To bring attention to the lack of job opportunities for some District residents, a newly-founded coalition of community groups is taking its campaign door-to-door.

Founded in April, OurDC, a coalition of community groups, neighborhood associations, faith organizations and labor unions, plans to advocate against what it says is blatant discrimination against D.C. residents when it comes to hiring for projects in the District. Coalition members and volunteers knocked on 80,000 doors and surveyed more than 42,000 District residents to assess their concerns about the economy, jobs and the success/failure of local politicians in addressing their needs. By the end of May, the coalition claimed to have enlisted more than 25,000 residents and 6,000 neighborhood leaders to participate in future rallies and other events.

One of its first targets is the massive Homeland Security construction project on the grounds of St. Elizabeth’s Hospital in Ward 8. Census 2010 data showed Ward 8 still leading with the largest number of poor residents in the District.

“There are 22,000 construction jobs that are supposed to be part of the Homeland Security development site, with 20 percent set aside for local workers,” said Kendall Fells, 31, founder and executive director of OurDC. “But Ward 8 people aren’t being hired. They’re stigmatized as undesirable. We’re going to work to change this.”

OurDC chose a circuitous path to making this change. The canvassing campaign served as a bridge to a public information effort. Fells said organizers sent out the call for meetings across the District with only 48 hours notice. Over 200 D.C. residents attended each gathering.

“No matter where we went in the city, D.C. residents were looking for something to help break this cycle of blatant discrimination. Our goal is to identify who is responsible and how to put pressure on them as a community so hard until it becomes difficult to do business in the District without hiring its residents,” said Fells.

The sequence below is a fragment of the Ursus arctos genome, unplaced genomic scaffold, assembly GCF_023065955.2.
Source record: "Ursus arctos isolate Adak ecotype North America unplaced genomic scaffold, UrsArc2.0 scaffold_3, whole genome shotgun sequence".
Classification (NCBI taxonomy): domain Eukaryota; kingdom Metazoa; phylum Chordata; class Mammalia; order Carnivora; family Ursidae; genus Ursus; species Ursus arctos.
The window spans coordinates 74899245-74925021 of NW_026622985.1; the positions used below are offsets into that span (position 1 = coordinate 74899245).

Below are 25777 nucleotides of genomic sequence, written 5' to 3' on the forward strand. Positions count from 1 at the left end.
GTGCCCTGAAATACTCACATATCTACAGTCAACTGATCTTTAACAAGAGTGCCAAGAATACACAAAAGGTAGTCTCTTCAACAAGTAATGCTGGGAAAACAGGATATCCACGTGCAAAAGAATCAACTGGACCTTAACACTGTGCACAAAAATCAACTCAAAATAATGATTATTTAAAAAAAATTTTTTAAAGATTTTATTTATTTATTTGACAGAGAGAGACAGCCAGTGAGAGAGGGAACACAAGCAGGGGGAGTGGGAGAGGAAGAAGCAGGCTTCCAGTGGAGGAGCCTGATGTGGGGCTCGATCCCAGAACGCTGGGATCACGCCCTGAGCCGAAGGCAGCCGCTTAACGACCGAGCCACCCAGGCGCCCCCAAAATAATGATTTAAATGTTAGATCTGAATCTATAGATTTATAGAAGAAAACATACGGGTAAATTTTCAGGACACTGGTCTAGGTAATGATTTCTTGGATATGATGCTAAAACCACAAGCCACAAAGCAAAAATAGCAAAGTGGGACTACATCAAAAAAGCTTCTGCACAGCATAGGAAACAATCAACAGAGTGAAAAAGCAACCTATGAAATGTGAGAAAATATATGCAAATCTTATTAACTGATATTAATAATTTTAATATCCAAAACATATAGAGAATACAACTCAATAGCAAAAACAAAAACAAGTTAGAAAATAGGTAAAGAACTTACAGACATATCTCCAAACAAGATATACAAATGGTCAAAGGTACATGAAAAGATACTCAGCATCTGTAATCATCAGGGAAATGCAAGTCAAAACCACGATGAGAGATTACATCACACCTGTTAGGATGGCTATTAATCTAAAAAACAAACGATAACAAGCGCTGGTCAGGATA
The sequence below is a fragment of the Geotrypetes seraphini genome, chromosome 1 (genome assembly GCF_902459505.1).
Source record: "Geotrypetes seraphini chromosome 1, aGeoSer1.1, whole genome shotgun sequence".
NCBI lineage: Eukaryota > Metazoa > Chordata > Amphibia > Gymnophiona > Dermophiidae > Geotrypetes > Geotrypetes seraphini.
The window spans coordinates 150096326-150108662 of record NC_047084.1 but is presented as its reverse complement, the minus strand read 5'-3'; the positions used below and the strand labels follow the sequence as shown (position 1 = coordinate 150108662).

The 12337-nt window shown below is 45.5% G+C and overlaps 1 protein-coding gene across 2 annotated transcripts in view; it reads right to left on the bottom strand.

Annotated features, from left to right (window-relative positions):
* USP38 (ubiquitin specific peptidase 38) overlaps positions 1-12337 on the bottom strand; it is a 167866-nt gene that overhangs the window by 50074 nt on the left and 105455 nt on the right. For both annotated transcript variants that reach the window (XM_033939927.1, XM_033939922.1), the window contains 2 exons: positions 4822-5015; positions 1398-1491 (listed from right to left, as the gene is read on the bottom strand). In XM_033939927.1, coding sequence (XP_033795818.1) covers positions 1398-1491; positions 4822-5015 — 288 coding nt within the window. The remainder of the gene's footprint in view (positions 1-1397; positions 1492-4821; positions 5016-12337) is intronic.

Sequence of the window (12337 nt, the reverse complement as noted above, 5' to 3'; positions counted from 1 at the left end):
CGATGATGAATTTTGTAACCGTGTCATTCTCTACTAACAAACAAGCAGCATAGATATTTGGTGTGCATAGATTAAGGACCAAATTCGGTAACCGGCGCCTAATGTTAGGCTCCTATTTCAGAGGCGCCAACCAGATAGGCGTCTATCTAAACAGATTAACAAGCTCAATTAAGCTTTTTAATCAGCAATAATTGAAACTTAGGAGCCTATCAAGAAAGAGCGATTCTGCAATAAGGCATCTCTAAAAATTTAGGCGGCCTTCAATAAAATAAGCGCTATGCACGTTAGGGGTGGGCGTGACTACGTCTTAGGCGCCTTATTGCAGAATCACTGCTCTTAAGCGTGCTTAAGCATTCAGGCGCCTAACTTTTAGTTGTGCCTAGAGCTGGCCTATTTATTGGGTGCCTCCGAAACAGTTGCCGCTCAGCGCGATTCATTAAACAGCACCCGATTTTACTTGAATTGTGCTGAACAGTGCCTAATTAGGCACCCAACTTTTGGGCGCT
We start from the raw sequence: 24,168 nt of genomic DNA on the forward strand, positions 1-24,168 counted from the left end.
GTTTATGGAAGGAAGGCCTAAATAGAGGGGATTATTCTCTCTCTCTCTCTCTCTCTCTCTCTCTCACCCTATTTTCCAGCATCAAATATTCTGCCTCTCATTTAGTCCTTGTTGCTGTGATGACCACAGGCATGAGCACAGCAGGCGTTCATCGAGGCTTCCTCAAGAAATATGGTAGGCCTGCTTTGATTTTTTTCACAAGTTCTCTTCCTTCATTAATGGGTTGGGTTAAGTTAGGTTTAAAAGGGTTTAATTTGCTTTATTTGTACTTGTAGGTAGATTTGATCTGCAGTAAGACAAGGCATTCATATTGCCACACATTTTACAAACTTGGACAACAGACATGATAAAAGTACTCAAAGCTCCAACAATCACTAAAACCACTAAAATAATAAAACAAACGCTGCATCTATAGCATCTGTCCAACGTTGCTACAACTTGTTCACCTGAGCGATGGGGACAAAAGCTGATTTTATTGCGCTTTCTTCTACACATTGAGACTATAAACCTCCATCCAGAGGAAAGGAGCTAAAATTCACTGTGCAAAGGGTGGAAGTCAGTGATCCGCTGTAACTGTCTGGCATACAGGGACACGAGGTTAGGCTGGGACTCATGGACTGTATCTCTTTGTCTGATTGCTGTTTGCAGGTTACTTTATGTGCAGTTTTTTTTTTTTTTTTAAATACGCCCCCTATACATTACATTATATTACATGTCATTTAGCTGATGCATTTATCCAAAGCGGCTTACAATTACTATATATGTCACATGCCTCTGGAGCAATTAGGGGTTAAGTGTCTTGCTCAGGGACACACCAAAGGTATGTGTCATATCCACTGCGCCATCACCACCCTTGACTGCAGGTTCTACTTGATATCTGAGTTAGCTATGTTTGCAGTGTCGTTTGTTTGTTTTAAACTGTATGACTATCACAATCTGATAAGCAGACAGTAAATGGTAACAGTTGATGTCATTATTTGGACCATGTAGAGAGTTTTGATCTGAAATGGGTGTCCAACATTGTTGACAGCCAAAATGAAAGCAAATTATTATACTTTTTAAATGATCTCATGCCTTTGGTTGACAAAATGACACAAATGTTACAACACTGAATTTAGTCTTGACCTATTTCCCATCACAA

Valarie Garland, 48, graduated with honors from Goodwill’s Women in Construction Program two years ago. A resident of Ward 8, her goal is to dispel the myth that D.C.’s African-American residents don’t want to work and are unskilled and to galvanize as many D.C. residents as possible to join the movement and actively participate.

“It’s in the numbers,” said Garland, an OSHA10 certified safety engineer. “On a massive scale, we want to bring attention to the discriminatory hiring practices against District residents.”

As an example, Garland cited the Homeland Security five-year project, which, she said, has not gone as expected. “The federal and District government promised us jobs and now taxpayers’ dollars are being used to work against us. OurDC plans are to stop this. We pray to God to help us,” said Garland, an OurDC community leader.

OurDC coalition member Ilir Zherka, executive director for DCVote, identified the strategy as one it learned from union coalition members. “Our understanding after meeting with SEIU is that their goal is to educate D.C. residents, especially those living in underserved wards of D.C., about the role that Congress plays in our local government and how that can have an impact on job creation in the District.”

Although the group said it received verbal support from Councilman Jim Graham (D-Ward1), it still has not reached out to other political leaders that oversee workforce development legislation and projects. Now that OurDC has begun putting its structure in place, it is planning strategies to reach out to local and federal leaders in meaningful ways.

“Our goal is to educate and offer local leaders with workable solutions that put District residents first. We will be behind them in numbers to force contractors to stop their current practices,” said Fells.

For the last 10 years, Drew Hubbard, legislative aide for the Council’s Committee on Economic and Workforce development, has worked with several council members to monitor the hiring practices of local contractors and businesses. Hubbard welcomed the coalition’s involvement. “I haven’t met them yet but I’m open,” he said.

Hopeful that OurDC will be the catalyst for change, Garland urged D.C. residents to band together and make a difference.

“We are tired of being bamboozled by politicians that seem to convince us wait and think things will be OK when we hurt so bad. Our time is now. We must come together as a family, a united front to make things change,” Garland said.

Researcher DeRutter Jones contributed to this story.


Valencia Mohammed

Special to the AFRO